10 reasons to visit Wheathampstead
PUBLISHED: 19:45 29 December 2015 | UPDATED: 19:45 29 December 2015
There are plenty of reasons to visit the picturesque village of Wheathampstead. Damion Roberts discovers 10 of the best
1 The River Lea runs through the heart of Wheathampstead at the bottom of the High Street where it meets Station Road. The source of the Lea is in the Chiltern Hills, and the lush valley surrounding it was historically one of the reasons the area between Harpenden and Welwyn GC was settled. Walking along the river you can see a variety of wildlife, while occasionally you may come across an angler hoping to catch a bite. The Lea Valley walk takes in Wheathampstead on its journey from north of Luton to the Thames at Limehouse.
2 From Devil’s Dyke to Nomansland Common, there are some intriguingly-named places in and around the village. The former is an earthwork dating back some 2,000 years, while the latter, on the southern outskirts of Wheathampstead, has been used for livestock grazing for more than 6,000 years. There is a deep sense of history in the village, as some of its road names suggest: Saxon, Tudor and Caesar’s.
3 Every year on the last Thursday of November, the town hosts its Christmas Lights Up. The parish council works with the Wheathampstead Business Group to organise the switch-on, which begins the Christmas season. There are stalls selling food, rides for children, choirs singing carols and, if you are lucky, you may also get to see Santa himself.
4 The Wicked Lady, on the outskirts of the village, is a pub with one of the most intriguing names. Its sign depicts a highwaywoman, complete with eye-mask, tricorn hat and pistol in her hand. Local legend says the ghost of a rider and her trusty steed appears in the surrounding lanes, continuing to terrorise the area known in the 17th century for its highway hold-ups by a woman. One theory is that the woman was Katherine Ferrers, an aristocrat who turned to robbing carriages until her mysterious death aged 26. The legend has inspired several films, most notably the 1945 Gainsborough Pictures version starring Margaret Lockwood.
5 Many people are tempted to get on their bikes or get walking as part of a New Year fitness resolution, and Wheathampstead offers the January cyclist and rambler an attractive and safe route from the village to Welwyn GC. The Ayot Greenway follows a former railway line and stretches around five miles.
6 The Crinkle-Crankle Wall. Yes, that’s right. Crinkle-crankle. Made one-brick thin, these walls were made to economise on bricks without the need for buttresses, constructed in a sinuous shape so they didn’t topple. It is also why sometimes they are referred to as Wavy Walls. There is only one in Hertfordshire, and it is around the Old Rectory in Wheathampstead.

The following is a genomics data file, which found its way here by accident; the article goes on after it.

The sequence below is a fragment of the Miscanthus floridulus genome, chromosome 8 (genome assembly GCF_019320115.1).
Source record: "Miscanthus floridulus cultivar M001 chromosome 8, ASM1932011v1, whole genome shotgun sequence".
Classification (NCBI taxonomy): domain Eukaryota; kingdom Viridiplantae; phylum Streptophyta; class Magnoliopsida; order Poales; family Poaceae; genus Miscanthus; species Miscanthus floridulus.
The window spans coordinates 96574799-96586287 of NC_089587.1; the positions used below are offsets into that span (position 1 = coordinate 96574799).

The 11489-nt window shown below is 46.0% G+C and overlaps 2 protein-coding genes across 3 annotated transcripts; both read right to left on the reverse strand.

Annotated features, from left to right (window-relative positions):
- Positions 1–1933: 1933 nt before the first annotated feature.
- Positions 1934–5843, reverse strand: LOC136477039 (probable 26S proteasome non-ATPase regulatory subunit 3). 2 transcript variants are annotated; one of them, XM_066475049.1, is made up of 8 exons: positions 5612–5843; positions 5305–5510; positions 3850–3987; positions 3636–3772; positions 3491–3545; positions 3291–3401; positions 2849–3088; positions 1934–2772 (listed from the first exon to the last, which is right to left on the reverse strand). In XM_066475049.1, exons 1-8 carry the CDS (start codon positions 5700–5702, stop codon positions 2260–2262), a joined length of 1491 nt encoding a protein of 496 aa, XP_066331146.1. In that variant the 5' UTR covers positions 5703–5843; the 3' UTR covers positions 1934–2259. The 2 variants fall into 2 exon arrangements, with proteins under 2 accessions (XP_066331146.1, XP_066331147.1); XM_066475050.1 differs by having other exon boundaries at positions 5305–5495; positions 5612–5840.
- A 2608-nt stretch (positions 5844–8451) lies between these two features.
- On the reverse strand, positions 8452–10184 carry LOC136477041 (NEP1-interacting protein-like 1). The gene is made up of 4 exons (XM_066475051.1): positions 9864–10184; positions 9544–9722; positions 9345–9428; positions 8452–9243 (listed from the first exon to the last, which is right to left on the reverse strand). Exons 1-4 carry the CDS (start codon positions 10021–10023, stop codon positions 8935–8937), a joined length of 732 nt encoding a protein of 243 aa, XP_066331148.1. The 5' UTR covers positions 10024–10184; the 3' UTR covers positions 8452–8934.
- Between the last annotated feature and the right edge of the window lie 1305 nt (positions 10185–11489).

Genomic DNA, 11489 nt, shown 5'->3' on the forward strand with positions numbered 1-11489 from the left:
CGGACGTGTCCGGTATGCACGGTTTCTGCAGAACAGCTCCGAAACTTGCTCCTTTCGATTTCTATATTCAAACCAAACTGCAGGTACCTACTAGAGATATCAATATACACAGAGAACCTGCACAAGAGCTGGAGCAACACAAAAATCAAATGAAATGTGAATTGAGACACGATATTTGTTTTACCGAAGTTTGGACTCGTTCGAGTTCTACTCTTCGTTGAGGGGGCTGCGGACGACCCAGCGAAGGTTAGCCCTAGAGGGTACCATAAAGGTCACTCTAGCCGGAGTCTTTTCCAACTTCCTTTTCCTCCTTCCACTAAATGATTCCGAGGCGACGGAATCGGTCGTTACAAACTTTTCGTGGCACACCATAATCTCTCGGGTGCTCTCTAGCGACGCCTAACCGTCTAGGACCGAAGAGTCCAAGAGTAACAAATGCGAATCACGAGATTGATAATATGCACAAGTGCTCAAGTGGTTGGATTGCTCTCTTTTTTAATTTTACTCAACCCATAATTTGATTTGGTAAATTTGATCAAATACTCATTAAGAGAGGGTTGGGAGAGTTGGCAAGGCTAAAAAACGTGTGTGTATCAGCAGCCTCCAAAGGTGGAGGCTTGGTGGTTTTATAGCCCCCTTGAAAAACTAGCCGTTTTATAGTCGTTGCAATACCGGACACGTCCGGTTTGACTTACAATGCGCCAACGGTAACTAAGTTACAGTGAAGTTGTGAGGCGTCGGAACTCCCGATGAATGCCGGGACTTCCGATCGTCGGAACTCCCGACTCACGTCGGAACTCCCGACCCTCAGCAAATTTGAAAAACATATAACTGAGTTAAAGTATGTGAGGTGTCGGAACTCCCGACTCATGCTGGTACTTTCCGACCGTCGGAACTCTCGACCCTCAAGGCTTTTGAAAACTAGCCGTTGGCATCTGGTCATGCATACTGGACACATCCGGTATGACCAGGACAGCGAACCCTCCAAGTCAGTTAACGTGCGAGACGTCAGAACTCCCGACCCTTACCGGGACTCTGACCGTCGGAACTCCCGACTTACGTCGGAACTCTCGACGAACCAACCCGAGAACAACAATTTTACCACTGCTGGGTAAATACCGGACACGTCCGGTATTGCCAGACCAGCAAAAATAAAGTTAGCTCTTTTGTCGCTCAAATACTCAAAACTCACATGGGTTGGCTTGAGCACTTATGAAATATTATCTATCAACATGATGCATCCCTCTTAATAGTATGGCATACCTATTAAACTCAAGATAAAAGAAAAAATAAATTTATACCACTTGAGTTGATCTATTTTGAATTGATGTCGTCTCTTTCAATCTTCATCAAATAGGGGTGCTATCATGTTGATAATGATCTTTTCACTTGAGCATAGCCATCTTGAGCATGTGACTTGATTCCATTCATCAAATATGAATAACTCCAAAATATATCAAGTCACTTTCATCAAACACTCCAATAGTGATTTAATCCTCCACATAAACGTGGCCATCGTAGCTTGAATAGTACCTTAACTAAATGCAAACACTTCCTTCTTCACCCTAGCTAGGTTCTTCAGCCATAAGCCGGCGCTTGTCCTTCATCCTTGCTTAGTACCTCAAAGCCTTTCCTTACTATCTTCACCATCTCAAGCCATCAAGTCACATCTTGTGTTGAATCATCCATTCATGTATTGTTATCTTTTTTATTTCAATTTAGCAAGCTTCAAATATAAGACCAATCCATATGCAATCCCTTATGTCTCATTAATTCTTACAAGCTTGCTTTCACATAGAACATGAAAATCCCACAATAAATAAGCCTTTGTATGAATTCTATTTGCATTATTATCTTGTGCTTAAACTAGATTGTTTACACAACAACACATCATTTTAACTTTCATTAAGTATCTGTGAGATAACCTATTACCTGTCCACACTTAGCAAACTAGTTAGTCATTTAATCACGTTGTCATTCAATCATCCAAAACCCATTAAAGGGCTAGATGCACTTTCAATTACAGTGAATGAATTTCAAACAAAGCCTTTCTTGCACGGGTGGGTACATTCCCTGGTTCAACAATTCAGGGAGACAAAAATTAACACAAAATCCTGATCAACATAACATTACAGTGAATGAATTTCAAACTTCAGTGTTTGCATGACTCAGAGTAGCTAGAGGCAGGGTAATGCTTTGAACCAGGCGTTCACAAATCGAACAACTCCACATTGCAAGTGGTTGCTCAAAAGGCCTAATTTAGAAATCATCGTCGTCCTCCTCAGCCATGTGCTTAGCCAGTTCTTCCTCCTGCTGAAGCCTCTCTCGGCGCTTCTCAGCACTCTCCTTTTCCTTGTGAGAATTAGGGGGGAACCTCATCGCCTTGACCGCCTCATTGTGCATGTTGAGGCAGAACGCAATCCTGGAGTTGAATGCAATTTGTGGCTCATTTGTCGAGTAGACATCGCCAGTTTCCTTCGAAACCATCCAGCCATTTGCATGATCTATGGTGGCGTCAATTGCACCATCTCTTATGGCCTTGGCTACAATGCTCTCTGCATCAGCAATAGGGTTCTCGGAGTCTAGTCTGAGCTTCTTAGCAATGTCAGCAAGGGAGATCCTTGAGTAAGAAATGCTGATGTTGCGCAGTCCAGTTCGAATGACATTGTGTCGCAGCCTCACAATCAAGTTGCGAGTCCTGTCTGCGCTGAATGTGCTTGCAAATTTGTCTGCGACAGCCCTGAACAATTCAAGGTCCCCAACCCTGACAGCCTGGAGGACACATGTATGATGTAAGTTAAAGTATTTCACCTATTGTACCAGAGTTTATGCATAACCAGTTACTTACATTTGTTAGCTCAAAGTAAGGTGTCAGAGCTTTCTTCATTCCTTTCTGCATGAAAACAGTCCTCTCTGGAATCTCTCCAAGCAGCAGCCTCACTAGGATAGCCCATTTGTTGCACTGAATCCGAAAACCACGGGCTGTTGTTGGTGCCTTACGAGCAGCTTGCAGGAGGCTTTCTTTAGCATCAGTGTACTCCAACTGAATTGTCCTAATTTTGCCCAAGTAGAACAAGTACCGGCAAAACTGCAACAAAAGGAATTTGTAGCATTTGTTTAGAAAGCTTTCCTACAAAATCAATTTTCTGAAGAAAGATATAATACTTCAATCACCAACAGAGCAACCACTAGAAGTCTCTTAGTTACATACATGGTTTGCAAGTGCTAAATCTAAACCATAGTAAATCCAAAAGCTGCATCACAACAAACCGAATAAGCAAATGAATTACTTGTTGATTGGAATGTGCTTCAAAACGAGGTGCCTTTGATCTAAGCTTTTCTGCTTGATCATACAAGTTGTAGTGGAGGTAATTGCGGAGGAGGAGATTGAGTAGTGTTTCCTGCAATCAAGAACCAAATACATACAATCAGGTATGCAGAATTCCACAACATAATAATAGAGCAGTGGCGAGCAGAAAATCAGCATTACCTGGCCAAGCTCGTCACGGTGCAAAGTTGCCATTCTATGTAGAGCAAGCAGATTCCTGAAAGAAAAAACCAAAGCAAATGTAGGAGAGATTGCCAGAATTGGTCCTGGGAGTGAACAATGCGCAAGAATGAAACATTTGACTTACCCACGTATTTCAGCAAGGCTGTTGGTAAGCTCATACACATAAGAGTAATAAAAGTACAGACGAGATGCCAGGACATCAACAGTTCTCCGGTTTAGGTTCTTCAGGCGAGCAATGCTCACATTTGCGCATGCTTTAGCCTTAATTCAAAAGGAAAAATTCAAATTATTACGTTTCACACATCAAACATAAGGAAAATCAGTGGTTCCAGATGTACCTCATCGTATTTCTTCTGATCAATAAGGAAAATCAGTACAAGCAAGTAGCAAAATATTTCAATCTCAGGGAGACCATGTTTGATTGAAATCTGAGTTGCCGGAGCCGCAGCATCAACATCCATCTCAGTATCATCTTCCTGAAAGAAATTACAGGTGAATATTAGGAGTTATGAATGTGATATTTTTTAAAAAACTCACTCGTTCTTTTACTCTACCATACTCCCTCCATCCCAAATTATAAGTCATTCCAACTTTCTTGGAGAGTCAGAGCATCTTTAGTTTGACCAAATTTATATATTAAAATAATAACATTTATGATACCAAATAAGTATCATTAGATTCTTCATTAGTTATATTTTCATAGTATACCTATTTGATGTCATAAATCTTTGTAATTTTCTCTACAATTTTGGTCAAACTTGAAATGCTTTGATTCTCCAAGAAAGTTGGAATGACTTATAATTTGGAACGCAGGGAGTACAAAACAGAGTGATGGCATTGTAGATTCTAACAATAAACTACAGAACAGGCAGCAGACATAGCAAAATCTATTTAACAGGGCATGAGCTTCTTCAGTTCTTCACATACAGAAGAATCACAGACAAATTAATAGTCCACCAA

7 Wheathampstead has some 150 acres of open space and playing fields, making a trip to the village ideal for those who enjoy a crisp winter stroll. The spaces include two nature reserves – Butterfield and Marshalls Heath – and two County Wildlife sites – Bower Heath and Gustard Wood, the latter taking its name from the Old English for gorse or juniper.
8 For an opportunity to get your mitts on a Christmas pudding on November 28, St Helen’s and St Peter’s Christmas Fair will be held at St Helen’s (left) from 11am. There will be cakes and Christmas puds, a Santa’s grotto, stalls, tombolas, craft activities and mulled wine. What better way to get set for the festivities?
9 It’s not often a grave site features on a reasons-to-visit list, but this one deserves a mention. It is in St Helen’s Churchyard in memory of Apsley Cherry-Garrard, who was part of the Terra Nova expedition of in 1910-13 which saw Robert Scott lead a party bidding to be the first to reach the South Pole. Cherry-Garrard had a deep love of exploring and his is a story about the endeavours of the human spirit. He tells his extraordinary tale in his 1922 autobiography, The Worst Journey in the World.
10 Wheathampstead is blessed with great pubs and restaurants including the Swan and the Elephant and Castle, which make for great Christmas celebration destinations. The Bull, by the river in the heart of the village (below), offers a wide selection of food to choose from on its Christmas menu. Starters: Truffle oil baked mushrooms, salmon gravlax, bourbon-glazed chicken wings, roasted root-vegetable soup with honey and black pepper. Mains: Hand-carved roast turkey, baked seabass thermidor, mushroom, brie and hazelnut Wellington, 30-day aged rump steak. Desserts: Mulled Victoria plum pie, Belgian chocolate torte, traditional Christmas pudding and rose and mint crème brûlée.